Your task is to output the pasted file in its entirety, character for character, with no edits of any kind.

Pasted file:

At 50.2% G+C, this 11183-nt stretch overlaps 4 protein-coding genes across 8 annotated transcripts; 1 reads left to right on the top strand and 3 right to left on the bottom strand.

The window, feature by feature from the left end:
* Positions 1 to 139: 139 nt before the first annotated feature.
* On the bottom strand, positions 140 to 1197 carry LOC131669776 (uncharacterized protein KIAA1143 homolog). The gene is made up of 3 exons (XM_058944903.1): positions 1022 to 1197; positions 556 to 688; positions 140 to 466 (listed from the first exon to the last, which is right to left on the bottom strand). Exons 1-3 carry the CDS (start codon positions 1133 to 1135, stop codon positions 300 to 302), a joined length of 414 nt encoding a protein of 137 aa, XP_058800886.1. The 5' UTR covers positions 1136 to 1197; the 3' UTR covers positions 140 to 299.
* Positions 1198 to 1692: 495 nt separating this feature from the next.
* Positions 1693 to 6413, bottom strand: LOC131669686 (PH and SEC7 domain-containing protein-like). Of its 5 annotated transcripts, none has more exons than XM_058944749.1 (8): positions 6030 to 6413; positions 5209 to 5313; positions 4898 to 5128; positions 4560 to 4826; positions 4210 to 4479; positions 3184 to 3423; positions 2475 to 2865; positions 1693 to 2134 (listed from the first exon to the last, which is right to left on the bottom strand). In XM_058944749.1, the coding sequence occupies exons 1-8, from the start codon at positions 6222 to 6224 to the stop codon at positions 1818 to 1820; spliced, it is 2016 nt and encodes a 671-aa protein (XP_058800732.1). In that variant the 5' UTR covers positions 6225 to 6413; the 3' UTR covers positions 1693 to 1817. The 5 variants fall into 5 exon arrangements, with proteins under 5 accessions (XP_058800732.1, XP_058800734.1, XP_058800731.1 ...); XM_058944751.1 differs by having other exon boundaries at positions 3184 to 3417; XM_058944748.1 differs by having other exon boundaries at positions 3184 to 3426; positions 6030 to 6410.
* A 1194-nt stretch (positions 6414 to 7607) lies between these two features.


At 50.2% G+C, this 11183-nt stretch overlaps 4 protein-coding genes across 8 annotated transcripts; 1 reads left to right on the top strand and 3 right to left on the bottom strand.

The window, feature by feature from the left end:
* Positions 1 to 139: 139 nt before the first annotated feature.
* On the bottom strand, positions 140 to 1197 carry LOC131669776 (uncharacterized protein KIAA1143 homolog). The gene is made up of 3 exons (XM_058944903.1): positions 1022 to 1197; positions 556 to 688; positions 140 to 466 (listed from the first exon to the last, which is right to left on the bottom strand). Exons 1-3 carry the CDS (start codon positions 1133 to 1135, stop codon positions 300 to 302), a joined length of 414 nt encoding a protein of 137 aa, XP_058800886.1. The 5' UTR covers positions 1136 to 1197; the 3' UTR covers positions 140 to 299.
* Positions 1198 to 1692: 495 nt separating this feature from the next.
* Positions 1693 to 6413, bottom strand: LOC131669686 (PH and SEC7 domain-containing protein-like). Of its 5 annotated transcripts, none has more exons than XM_058944749.1 (8): positions 6030 to 6413; positions 5209 to 5313; positions 4898 to 5128; positions 4560 to 4826; positions 4210 to 4479; positions 3184 to 3423; positions 2475 to 2865; positions 1693 to 2134 (listed from the first exon to the last, which is right to left on the bottom strand). In XM_058944749.1, the coding sequence occupies exons 1-8, from the start codon at positions 6222 to 6224 to the stop codon at positions 1818 to 1820; spliced, it is 2016 nt and encodes a 671-aa protein (XP_058800732.1). In that variant the 5' UTR covers positions 6225 to 6413; the 3' UTR covers positions 1693 to 1817. The 5 variants fall into 5 exon arrangements, with proteins under 5 accessions (XP_058800732.1, XP_058800734.1, XP_058800731.1 ...); XM_058944751.1 differs by having other exon boundaries at positions 3184 to 3417; XM_058944748.1 differs by having other exon boundaries at positions 3184 to 3426; positions 6030 to 6410.
* A 1194-nt stretch (positions 6414 to 7607) lies between these two features.